Does the operator in a Joint Operating Agreement owe a fiduciary duty to non-operators?

A case study of the USA Model Forms and judicial decisions

Hausarbeit, 2009
21 Seiten





2.1: What is a fiduciary duty?
2.2: Importance of fiduciary duties
2.3 Fiduciary duties in joint ventures

3.1 An analysis of the Model Form Agreements
3.2 Model Forms and parties’ duties

4.1 Cases where the courts find in favour of fiduciary duties
4.2 Cases where the courts agree with the Model Forms




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In order to facilitate the drilling of thousands of wells within the United States annually, the oil industry has over the years relied on Model Form agreements as a guide for negotiating Joint Operating Agreements. The American Association of Professional Landmen (AAPL), has, over the decades (since 1956) formulated standardized Joint Operating Agreements. The first of such forms drafted in 1956 was revised in 1997, 1982 and 1989.[1]

The 1989 Model Form was an improvement over the previous Model Forms. This form substantially influenced the Association of International Petroleum Negotiators (AIPN) in formulating the 1990, 1995 and 2002 Model Form Joint Operating Agreements.[2] The AIPN Model Form is currently utilized worldwide even though some of its provisions have been under criticisms.

Since Joint Operating Agreements form the backbone of the Oil and Gas industry, the importance of fiduciary duties of the operator cannot be overemphasized. The operator is usually entrusted with the task of managing the finances of the oil field operations;[3] hence it is important for non-operators to see that in instances of mismanagement of funds entrusted to the operator, fiduciary duties can be invoked against the operator in a court of law.

As we shall see in this paper, the Model forms have sought to exempt the operator from being liable as a fiduciary , thereby limiting, or exempting the operators from liability arising from damages, costs, losses, expenses and liabilities arising out of, or resulting from the performance or failure to perform, even if caused by a pre-existing defect, or the negligence (whether sole, joint or concurrent), willful misconduct, gross negligence, strict liability and other legal fault of the Operator.[4]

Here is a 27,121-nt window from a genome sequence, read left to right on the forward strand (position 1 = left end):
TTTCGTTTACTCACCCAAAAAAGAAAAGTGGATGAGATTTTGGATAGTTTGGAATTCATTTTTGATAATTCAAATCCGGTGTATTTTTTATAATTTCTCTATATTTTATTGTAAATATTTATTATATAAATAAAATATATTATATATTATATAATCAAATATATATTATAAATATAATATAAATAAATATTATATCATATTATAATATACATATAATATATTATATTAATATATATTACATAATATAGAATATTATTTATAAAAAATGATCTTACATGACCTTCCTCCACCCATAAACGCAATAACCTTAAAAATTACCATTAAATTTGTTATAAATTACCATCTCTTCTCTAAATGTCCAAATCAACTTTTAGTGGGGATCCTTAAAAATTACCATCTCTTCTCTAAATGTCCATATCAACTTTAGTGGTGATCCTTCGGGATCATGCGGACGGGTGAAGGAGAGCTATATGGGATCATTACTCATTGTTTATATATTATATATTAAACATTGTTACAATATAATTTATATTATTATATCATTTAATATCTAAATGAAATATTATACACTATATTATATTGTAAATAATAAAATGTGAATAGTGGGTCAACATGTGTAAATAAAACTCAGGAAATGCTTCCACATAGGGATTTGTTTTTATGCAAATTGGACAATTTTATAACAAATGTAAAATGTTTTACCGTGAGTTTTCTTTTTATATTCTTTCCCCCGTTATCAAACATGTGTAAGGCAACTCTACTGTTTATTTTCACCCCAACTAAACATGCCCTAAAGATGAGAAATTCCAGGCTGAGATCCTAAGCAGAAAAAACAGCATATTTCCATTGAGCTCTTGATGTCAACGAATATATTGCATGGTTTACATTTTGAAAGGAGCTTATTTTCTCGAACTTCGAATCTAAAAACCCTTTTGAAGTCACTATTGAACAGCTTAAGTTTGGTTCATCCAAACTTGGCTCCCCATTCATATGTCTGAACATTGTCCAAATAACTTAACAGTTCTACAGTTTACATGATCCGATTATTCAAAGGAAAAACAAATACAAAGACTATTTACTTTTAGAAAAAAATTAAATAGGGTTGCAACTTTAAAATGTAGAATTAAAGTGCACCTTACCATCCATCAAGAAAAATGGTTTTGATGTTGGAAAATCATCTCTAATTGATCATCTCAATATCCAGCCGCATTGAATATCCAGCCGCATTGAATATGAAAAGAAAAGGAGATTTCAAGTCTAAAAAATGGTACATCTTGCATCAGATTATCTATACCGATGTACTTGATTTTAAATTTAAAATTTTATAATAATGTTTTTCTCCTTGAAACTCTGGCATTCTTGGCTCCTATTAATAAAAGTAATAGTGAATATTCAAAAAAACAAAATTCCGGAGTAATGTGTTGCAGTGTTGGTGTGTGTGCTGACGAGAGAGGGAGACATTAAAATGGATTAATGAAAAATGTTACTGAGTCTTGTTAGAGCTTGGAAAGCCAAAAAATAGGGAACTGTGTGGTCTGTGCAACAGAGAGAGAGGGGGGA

This paper will firstly consider the meaning, importance and creation of fiduciary duties in law. Then the US Model Form Agreements will be analyzed. Since the Model Form Agreements originated from the USA, it is then vital to consider how the courts within the USA jurisdictions have viewed or interpreted the duty of the operator in a Joint Operating Agreement( i.e., do the courts view the operator as a fiduciary or not).

The research findings will demonstrate that the courts in the USA have in some cases interpreted the model forms in a way favourable to the protection of non-operators investment despite operator friendly language found in the Model Forms. Recently, however, as we shall see, in some cases, the courts are less willing to read beyond the contractual language.


2.1: What is a fiduciary duty?

A fiduciary duty is a form of legal relationship that involves trust or confidence between two or more parties; in most instances, a fiduciary or trustee on one hand and a principal or beneficiary on the other hand. One party thus acts in a fiduciary capacity to another party, where funds are remitted to the former for investment purposes for example.[5] To be a fiduciary means agreeing to act on behalf of another person in exercising power or discretion where such discretion may affect the interest of the other person.

A fiduciary duty can be said to command the highest standard of care at Common Law and Equity. A fiduciary, therefore, must not put his or her personal interest before the duty and must not unduly profit from his or her position as a fiduciary, except with the consent of the principal.[6]

Generally, fiduciary duties arise from general law and not from the agreement between the parties. The terms of the parties’ agreement could, however, affect the extent of the fiduciary duties which could arise in a particular scenario or case.[7]

If it can be demonstrated that the relationship between the operator and non-operator is that of agency, then it is easier to invoke fiduciary obligations based on case law decisions deeming an agent to be a fiduciary.[8]

2.2: Importance of fiduciary duties

Why do companies struggle to avoid fiduciary duties? Why are interested parties eager to assert it? And why are courts reluctant to uphold it in some cases? These are the questions put forward for consideration in this paper.

It is worth noting as a starting point, that a fiduciary duty alters the position of the parties in a Joint Operating Agreement in many ways. We shall consider two of such important factors.

Firstly, a fiduciary duty holds the operator in a high standard of disclosure and conduct. Secondly, a wilful breach of the duty will expose the operator to certain punitive damages.[9]

Fiduciary duties impose a standard of sincerity and honesty on the operator. This high expectation of standards makes it easier for co-venturers to make a claim in court in instances where the operator conceals information or fails to disclose unpleasant facts.[10]